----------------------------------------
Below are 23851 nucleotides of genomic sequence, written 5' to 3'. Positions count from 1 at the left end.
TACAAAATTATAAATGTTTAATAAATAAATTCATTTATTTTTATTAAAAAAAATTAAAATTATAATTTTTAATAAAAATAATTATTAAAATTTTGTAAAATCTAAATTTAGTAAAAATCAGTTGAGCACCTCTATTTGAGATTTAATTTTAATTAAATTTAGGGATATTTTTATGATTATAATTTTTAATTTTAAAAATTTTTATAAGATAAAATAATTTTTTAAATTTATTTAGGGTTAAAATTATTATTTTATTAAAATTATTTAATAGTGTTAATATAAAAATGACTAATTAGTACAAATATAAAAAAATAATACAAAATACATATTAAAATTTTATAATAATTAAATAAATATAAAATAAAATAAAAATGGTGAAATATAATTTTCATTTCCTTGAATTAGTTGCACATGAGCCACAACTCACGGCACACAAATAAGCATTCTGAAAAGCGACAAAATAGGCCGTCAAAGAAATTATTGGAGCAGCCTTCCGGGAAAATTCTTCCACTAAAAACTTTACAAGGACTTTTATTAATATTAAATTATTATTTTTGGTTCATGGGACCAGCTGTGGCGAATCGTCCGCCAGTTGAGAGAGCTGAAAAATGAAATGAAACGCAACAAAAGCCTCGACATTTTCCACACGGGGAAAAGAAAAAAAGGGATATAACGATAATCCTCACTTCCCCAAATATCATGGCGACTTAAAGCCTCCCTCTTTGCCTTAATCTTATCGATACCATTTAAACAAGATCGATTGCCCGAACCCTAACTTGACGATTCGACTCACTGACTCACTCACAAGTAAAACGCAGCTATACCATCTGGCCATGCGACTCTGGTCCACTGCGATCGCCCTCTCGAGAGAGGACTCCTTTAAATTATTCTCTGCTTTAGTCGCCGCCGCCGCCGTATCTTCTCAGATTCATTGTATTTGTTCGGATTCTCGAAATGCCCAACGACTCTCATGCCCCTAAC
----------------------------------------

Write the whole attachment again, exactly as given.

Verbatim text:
Below are 23851 nucleotides of genomic sequence, written 5' to 3'. Positions count from 1 at the left end.
TACAAAATTATAAATGTTTAATAAATAAATTCATTTATTTTTATTAAAAAAAATTAAAATTATAATTTTTAATAAAAATAATTATTAAAATTTTGTAAAATCTAAATTTAGTAAAAATCAGTTGAGCACCTCTATTTGAGATTTAATTTTAATTAAATTTAGGGATATTTTTATGATTATAATTTTTAATTTTAAAAATTTTTATAAGATAAAATAATTTTTTAAATTTATTTAGGGTTAAAATTATTATTTTATTAAAATTATTTAATAGTGTTAATATAAAAATGACTAATTAGTACAAATATAAAAAAATAATACAAAATACATATTAAAATTTTATAATAATTAAATAAATATAAAATAAAATAAAAATGGTGAAATATAATTTTCATTTCCTTGAATTAGTTGCACATGAGCCACAACTCACGGCACACAAATAAGCATTCTGAAAAGCGACAAAATAGGCCGTCAAAGAAATTATTGGAGCAGCCTTCCGGGAAAATTCTTCCACTAAAAACTTTACAAGGACTTTTATTAATATTAAATTATTATTTTTGGTTCATGGGACCAGCTGTGGCGAATCGTCCGCCAGTTGAGAGAGCTGAAAAATGAAATGAAACGCAACAAAAGCCTCGACATTTTCCACACGGGGAAAAGAAAAAAAGGGATATAACGATAATCCTCACTTCCCCAAATATCATGGCGACTTAAAGCCTCCCTCTTTGCCTTAATCTTATCGATACCATTTAAACAAGATCGATTGCCCGAACCCTAACTTGACGATTCGACTCACTGACTCACTCACAAGTAAAACGCAGCTATACCATCTGGCCATGCGACTCTGGTCCACTGCGATCGCCCTCTCGAGAGAGGACTCCTTTAAATTATTCTCTGCTTTAGTCGCCGCCGCCGCCGTATCTTCTCAGATTCATTGTATTTGTTCGGATTCTCGAAATGCCCAACGACTCTCATGCCCCTAAC